For the Court of Appeals, Middle Grand Division, the commission selected Circuit Court Judge Robert L. Holloway Jr. of Columbia, William Neal McBrayer with Butler, Snow, O’Mara, Stevens & Cannada in Nashville and former Cracker Barrel lawyer Forrest Shoaf of Lebanon. The second panel consists of Christina Henley Duncan with Rogers, Duncan & North in Manchester, Linda W. Knight with Gullett, Sanford, Robinson & Martin in Nashville and Kathryn Ann Stephenson with Corrections Corporation of America in Nashville.

The Chattanoooga Times Free Press looks at the uncertain future facing these vacancies and others than might come up in the next year.

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Judge: Convicted Killer Deserves New Trial Due to Lawyer’s Error

Tennessee Court of Appeals Judge Jeffrey Bivins ruled Thursday that Edward Thomas Kendrick II, who was convicted of murdering his wife 19 years ago, deserves a new trial, the Chattanooga Times Free Press reports. Judge Bivins said Kendrick may not have received such a harsh punishment --  first-degree premeditated murder -- if his lawyer had been better. Kendrick said he shot his wife by accident but his lawyer did not call for an expert witness to talk about the type of rifle used, a Remington Model 7400 30.06. Later, during a post-conviction hearing in 1998, a gunsmith named Henry Belk testified that the rifle could have gone off unintentionally. Belk testified that sometimes the gun fires even if the safety is on and no one grazes the trigger. Judge Bivins reversed the judgment of the post-conviction court and remanded the matter for further proceedings.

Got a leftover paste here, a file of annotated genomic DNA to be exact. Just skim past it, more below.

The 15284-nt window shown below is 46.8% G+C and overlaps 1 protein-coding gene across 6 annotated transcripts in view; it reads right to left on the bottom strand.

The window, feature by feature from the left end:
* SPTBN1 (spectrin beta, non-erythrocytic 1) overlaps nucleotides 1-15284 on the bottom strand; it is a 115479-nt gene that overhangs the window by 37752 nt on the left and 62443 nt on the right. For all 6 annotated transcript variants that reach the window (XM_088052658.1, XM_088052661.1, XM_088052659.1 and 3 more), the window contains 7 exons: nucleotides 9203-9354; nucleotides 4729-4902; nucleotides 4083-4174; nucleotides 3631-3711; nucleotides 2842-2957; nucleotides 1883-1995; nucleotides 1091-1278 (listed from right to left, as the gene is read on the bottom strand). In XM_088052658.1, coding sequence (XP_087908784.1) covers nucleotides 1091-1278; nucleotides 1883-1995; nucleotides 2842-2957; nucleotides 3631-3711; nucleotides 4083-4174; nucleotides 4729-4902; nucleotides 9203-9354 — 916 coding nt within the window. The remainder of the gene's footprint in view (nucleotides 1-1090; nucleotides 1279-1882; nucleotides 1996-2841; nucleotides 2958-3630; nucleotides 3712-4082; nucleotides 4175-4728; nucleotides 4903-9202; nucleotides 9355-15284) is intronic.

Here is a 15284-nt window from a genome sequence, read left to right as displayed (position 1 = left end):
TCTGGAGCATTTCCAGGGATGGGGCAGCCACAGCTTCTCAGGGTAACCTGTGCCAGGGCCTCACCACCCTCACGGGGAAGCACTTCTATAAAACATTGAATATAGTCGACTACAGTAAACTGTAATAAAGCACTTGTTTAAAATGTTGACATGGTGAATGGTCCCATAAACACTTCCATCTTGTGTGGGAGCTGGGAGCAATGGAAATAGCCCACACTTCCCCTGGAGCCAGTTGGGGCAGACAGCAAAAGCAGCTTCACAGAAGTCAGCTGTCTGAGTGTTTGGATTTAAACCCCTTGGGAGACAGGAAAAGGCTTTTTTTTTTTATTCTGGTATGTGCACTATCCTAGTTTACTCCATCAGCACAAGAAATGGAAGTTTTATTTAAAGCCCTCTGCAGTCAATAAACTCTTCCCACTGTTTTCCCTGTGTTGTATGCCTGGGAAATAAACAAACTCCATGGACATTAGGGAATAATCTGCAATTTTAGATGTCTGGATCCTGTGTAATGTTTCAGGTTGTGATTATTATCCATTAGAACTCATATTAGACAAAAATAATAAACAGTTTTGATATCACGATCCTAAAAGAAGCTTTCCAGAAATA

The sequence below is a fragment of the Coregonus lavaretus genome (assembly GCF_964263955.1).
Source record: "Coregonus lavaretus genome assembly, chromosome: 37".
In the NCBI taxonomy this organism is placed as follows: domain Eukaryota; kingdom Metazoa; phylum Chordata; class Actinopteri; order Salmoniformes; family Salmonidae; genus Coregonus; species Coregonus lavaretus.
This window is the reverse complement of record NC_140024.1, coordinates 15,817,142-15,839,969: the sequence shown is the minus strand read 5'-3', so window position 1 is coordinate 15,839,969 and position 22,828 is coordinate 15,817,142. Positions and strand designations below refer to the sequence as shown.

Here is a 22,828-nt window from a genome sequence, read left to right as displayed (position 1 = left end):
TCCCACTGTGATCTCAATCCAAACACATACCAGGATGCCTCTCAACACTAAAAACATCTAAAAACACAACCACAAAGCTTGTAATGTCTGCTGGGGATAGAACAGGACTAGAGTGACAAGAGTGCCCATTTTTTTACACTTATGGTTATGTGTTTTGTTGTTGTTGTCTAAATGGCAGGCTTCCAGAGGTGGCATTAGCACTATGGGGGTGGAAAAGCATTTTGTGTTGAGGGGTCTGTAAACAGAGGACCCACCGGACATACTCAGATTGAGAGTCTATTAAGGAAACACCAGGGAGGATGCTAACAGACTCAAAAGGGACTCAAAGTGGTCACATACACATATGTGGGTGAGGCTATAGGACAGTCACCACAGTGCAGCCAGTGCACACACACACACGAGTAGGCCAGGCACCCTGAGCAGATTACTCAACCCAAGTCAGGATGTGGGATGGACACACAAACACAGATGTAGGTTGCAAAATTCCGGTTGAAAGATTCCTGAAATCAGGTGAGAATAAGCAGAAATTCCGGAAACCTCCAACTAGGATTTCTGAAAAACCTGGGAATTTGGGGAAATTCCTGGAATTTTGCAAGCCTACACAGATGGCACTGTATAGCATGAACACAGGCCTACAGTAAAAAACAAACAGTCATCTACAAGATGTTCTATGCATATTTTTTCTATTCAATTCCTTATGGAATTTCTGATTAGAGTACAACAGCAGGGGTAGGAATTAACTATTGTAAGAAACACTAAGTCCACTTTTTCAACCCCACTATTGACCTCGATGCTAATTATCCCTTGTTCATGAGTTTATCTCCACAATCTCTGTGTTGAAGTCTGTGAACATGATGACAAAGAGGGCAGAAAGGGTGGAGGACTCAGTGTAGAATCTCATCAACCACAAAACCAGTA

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NBA Survey: Sweeney Top Choice for Appeals Court

Nashville attorney Matthew J. Sweeney drew the highest marks in a just released survey ranking the 10 candidates seeking to serve on the Tennessee Court of Appeals. Conducted by the Nashville Bar Association (NBA), the survey asked members to rate the candidates as “highly recommend,” “recommend,” “do not recommend” and "no opinion.” Sweeney, who practices with Baker, Donelson, Bearman, Caldwell & Berkowitz, significantly outpolled other members of the group with 47 percent of respondents highly recommending him. The NBA conducts the poll, Executive Director Gigi Woodruff said, to provide the Judicial Selection Commission, the governor and the public with "input from attorneys who are likely to know these candidates, both personally and professionally, and are able to express an opinion on their qualifications to be a judge." See the survey results.